In Guild Wars 2, because the worlds are giant, open, persistent world maps where there’re players all running around together; how the game runs and how the performance works is completely dependent on how close to the data center you are that you’re operating in. It is not a very good experience potentially to be playing with people across the entire world and it is something that is much more complicated for us to try to solve, so for the purposes of us trying to provide the best possible experiences for people that we can, it’s something that we didn’t want to do.


In Guild Wars 1 it was a lot easier for us to do and it was a sub-optimal experience, you would have a lot more latency and ping times were a lot worse, because of all of the things we do in Guild Wars 2, for example having 3D movement space and persistent maps, it’s much more difficult for us to do and having worlds that you live on, those are the big technical ramifications that prevent us from doing that.”


 Continue to Page 2 for news on Trading Post Preview, Colin's response to the fear of raids and more >>>>>>

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# Jan 21 2013 at 6:41 PM Rating: Decent
1 post
Surely they should let the players decide whether they want to put up with the additional ping, rather than enforcing it?

Lots of players play games on US servers from all around the world. I play on the US servers from Australia, why is that any different from a UK player guesting on the US server?
I love this game.
# Jan 21 2013 at 6:35 PM Rating: Decent
1 post
However, after Wintersday fiasco (no grouping for toyapocalipse and most seasonal events), it hurt my will to play.

Sadly, GW2 needs more "end game" content, or w/e you want to call it.

I know they gonna add it more, so I'll be waiting to check it out, sadly, wont be logging in till then.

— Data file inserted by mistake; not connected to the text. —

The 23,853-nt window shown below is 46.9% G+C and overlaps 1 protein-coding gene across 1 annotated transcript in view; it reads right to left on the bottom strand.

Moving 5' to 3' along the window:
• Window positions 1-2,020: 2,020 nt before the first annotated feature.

Logged in today and I had nothing to do except grind mats or run FotM over and over.

FotM was genious. But I'd completly change how it works to prevent it's grind. I know they said they learned from it, but still...

Next content update must come ASAP.
GW2 lost me after two and a bit months...
# Jan 21 2013 at 5:57 PM Rating: Decent
2 posts
GW2 lost me after two and a bit months as it just got so boring.

Once you finish your character's personal story, and have done most of the hearts on the map (the ones that aren't bugged, at least), and crafted a bit, and done some PvP and dungeons, you get this feeling, "OK, so is that it?"

And this is the problem with theme park games... once you do them, they're done. Unless you have a very specific kind of personality (some might say personality disorder), doing it all over again is just pointless behaviour.

I guess the saving grace is that there's no monthly fee. But, aside from that, GW2 wasn't half the game I thought it would be. And that makes me very sad because the people who made it seemed to know what they were talking about.

The MMO community is starting to turn back to the concept of sandbox MMOs (after SWG terrified so many in the community, early on), and I can only hope that attitude continues, because theme park MMOs are a dead end.
GW2 lost me after two and a bit months...
# Jan 22 2013 at 6:28 AM Rating: Excellent
Word Kludger
36 posts
I disagree that theme park MMOs are a dead end, but they do require a lot of work to keep delivering regular content. It's something that Rift excelled at, and The Secret World and SWTOR are learning.

That said, there's a lot to be said for making MMOs more sandboxy, either through extended gameplay components, or by overlaying themepark on top of the sandbox. It's something that games like EVE grapple with (Jon Lander mentioned it when I interviewed him), and something that Everquest Next will need to consider.
Gareth "Gazimoff" Harmer
Senior Contributing Editor | ZAM Network